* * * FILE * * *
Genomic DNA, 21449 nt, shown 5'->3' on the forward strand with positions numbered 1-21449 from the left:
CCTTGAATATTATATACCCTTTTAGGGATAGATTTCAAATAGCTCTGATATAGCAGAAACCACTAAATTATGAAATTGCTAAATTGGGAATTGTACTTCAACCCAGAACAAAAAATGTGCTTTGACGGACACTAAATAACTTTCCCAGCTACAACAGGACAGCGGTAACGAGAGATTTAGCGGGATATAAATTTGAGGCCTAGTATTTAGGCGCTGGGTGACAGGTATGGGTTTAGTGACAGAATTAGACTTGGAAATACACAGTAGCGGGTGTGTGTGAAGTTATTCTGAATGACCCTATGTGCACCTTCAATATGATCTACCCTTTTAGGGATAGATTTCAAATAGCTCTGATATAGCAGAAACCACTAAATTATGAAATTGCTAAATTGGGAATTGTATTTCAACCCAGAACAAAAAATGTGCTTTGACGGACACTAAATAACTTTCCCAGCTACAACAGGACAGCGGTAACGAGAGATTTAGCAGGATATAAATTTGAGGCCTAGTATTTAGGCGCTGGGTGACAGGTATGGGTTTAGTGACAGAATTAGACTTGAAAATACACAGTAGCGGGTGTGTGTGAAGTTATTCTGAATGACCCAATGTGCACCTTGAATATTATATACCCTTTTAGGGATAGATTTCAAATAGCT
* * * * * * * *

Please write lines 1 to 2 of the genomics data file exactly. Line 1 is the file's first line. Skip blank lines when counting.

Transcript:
Genomic DNA, 21449 nt, shown 5'->3' on the forward strand with positions numbered 1-21449 from the left:
CCTTGAATATTATATACCCTTTTAGGGATAGATTTCAAATAGCTCTGATATAGCAGAAACCACTAAATTATGAAATTGCTAAATTGGGAATTGTACTTCAACCCAGAACAAAAAATGTGCTTTGACGGACACTAAATAACTTTCCCAGCTACAACAGGACAGCGGTAACGAGAGATTTAGCGGGATATAAATTTGAGGCCTAGTATTTAGGCGCTGGGTGACAGGTATGGGTTTAGTGACAGAATTAGACTTGGAAATACACAGTAGCGGGTGTGTGTGAAGTTATTCTGAATGACCCTATGTGCACCTTCAATATGATCTACCCTTTTAGGGATAGATTTCAAATAGCTCTGATATAGCAGAAACCACTAAATTATGAAATTGCTAAATTGGGAATTGTATTTCAACCCAGAACAAAAAATGTGCTTTGACGGACACTAAATAACTTTCCCAGCTACAACAGGACAGCGGTAACGAGAGATTTAGCAGGATATAAATTTGAGGCCTAGTATTTAGGCGCTGGGTGACAGGTATGGGTTTAGTGACAGAATTAGACTTGAAAATACACAGTAGCGGGTGTGTGTGAAGTTATTCTGAATGACCCAATGTGCACCTTGAATATTATATACCCTTTTAGGGATAGATTTCAAATAGCT